Title IX of the Education Amendments of 1972 was designed to prevent sex discrimination in education.
The statute prohibits universities from denying a student access to education based on sex, and it prohibits sexual harassment in the workplace.
But since 1973, Title IX has been used in a number of cases, including when a college president violated the law by allowing a group of fraternity members to engage in sex with a student, and when a student at a college was expelled because of his sexual orientation.
Now, Title VII of the Civil Rights Act of 1964 is being used to enforce Title IX.
The purpose of the new law is to protect the right of all people to be free from discrimination.
“It’s very important that we enforce the law,” said attorney Michael Rosenfeld, a professor of civil rights law at Stanford Law School.
“If a school is violating the law, they are subject to penalties.
If they are violating the Constitution, they could lose their accreditation.”
The Supreme Court has yet to decide whether to hear a Title VII case, and the outcome will be decided by the high court in May.
But for now, the case is going to be decided in federal court.
The federal government’s complaint against the University of Washington is based on a Title IV case, Title V of the 1964 Civil Rights Acts, which protects people who are discriminated against because of race, color, religion, national origin, age, disability or sex.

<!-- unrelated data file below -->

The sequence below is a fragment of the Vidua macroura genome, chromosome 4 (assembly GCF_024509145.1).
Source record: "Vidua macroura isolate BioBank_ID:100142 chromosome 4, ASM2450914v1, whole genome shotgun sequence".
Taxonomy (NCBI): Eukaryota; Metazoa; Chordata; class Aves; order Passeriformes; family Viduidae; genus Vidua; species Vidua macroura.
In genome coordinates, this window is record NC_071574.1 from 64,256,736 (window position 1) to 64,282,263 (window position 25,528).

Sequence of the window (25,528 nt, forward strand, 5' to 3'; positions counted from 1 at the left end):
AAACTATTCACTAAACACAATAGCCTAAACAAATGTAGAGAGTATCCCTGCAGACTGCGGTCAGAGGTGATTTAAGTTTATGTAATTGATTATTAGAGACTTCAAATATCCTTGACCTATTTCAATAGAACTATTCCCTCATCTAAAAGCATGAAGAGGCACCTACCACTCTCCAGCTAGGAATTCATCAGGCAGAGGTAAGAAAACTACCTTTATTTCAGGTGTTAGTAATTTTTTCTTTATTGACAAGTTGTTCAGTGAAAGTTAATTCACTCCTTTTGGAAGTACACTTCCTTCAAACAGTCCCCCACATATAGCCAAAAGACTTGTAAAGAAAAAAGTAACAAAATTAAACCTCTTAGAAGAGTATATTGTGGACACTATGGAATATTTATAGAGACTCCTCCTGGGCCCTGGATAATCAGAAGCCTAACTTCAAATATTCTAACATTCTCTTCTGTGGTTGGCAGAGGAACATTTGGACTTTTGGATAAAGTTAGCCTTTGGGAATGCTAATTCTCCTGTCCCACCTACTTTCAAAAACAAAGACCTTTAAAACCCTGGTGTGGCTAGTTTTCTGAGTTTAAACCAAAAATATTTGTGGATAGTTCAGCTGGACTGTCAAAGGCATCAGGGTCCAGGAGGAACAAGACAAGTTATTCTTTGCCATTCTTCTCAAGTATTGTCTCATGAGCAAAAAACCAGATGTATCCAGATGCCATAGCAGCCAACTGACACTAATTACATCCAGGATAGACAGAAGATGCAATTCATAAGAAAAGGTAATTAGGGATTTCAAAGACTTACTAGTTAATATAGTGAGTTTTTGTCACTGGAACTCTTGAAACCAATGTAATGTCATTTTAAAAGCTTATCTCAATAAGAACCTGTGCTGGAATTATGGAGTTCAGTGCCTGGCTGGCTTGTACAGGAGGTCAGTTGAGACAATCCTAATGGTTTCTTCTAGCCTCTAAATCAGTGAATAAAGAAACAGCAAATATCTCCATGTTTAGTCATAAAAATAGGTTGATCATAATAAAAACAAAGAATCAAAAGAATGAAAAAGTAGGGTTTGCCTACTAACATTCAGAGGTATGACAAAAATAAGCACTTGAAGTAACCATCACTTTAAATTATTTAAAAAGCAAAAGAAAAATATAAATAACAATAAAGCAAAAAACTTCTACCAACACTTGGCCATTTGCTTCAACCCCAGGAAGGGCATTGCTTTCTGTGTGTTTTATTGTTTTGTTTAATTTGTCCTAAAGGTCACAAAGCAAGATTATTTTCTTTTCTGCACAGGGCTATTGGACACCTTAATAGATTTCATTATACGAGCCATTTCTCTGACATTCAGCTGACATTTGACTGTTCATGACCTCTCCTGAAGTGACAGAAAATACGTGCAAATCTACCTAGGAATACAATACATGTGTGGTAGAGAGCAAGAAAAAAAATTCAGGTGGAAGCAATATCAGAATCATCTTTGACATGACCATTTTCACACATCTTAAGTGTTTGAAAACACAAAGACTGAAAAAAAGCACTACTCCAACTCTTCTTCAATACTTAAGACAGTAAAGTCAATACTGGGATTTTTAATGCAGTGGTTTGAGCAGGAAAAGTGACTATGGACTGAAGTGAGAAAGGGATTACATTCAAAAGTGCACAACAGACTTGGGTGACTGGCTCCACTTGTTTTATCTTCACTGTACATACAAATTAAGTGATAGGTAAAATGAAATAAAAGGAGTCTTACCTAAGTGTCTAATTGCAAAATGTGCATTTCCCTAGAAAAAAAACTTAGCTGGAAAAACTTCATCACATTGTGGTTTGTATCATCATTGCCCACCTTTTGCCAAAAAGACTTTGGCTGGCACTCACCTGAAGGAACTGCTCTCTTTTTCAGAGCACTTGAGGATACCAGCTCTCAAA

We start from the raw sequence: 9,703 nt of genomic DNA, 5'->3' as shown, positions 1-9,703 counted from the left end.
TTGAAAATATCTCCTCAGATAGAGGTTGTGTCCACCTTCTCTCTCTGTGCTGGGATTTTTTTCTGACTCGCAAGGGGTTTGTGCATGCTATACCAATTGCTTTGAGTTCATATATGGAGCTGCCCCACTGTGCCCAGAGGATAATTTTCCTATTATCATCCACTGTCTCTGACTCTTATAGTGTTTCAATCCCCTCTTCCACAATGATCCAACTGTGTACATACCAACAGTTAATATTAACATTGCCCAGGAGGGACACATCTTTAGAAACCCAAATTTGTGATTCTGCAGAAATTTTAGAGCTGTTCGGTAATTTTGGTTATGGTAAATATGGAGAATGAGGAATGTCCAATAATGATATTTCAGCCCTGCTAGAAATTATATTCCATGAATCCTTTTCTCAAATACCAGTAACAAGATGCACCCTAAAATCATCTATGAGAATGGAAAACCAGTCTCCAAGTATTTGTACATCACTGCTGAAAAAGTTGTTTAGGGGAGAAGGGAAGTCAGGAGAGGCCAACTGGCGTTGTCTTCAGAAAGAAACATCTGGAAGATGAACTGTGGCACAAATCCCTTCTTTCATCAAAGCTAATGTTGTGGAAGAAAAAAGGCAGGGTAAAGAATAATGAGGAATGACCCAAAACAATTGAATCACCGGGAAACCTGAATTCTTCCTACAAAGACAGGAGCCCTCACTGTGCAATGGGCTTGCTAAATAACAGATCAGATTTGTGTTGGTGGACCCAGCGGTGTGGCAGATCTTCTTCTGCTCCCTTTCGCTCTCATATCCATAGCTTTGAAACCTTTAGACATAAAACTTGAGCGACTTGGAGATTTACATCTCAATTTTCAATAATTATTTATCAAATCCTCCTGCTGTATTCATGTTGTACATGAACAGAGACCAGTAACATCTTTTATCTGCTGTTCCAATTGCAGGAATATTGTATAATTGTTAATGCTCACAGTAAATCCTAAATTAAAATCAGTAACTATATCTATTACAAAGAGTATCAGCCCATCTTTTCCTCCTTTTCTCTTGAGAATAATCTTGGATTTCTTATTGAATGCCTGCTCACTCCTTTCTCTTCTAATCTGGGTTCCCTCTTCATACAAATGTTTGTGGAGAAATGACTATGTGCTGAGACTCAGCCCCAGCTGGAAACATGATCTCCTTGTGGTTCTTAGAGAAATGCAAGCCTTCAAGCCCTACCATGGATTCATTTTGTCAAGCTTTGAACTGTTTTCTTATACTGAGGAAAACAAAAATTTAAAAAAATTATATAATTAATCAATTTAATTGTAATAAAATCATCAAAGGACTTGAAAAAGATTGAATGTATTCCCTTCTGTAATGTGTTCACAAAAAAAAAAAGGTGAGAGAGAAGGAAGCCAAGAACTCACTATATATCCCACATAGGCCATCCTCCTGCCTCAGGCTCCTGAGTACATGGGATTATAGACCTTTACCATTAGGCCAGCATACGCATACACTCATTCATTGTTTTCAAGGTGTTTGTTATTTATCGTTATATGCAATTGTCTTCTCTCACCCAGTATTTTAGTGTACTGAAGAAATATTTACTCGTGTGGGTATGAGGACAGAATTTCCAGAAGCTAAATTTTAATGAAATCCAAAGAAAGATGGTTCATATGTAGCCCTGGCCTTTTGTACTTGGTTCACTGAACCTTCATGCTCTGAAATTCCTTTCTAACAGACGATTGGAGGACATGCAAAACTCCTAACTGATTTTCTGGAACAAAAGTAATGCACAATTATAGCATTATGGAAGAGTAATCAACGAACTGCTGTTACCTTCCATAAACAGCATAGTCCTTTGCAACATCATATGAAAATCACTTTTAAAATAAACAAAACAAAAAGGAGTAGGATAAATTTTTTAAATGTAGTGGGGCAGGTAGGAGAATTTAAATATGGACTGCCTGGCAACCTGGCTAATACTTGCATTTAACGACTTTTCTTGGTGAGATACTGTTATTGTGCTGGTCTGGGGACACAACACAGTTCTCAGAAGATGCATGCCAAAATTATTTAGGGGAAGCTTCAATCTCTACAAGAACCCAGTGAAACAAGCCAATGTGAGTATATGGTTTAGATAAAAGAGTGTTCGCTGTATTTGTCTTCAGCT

The suit is based primarily on Title IX, which was passed in 1972 by Congress to prohibit discrimination in federally funded education programs, including colleges and universities.
The plaintiffs argue that the university violated the civil rights act because it failed to take action to prevent sexual misconduct on campus.
The university did not take action against any of the fraternity members, but the lawsuit says that some of the actions by the fraternity included allowing the students to be photographed together without consent and allowing them to use the bathroom that matched their gender identity.
The students claim that the school should have reported the incident to the law enforcement agency or the school district.
The complaint does not mention the name of the law agency.
In the end, the lawsuit is unlikely to have a lasting effect.
“I don’t think the university has a right to have the Title IX complaints go forward in federal courts,” said Rosenfeld.
“The government is not going to get the law changed.
The government can’t enforce the civil liberties provisions of the Constitution.”
The lawsuit is scheduled to go to trial in April, and a ruling is expected within a year.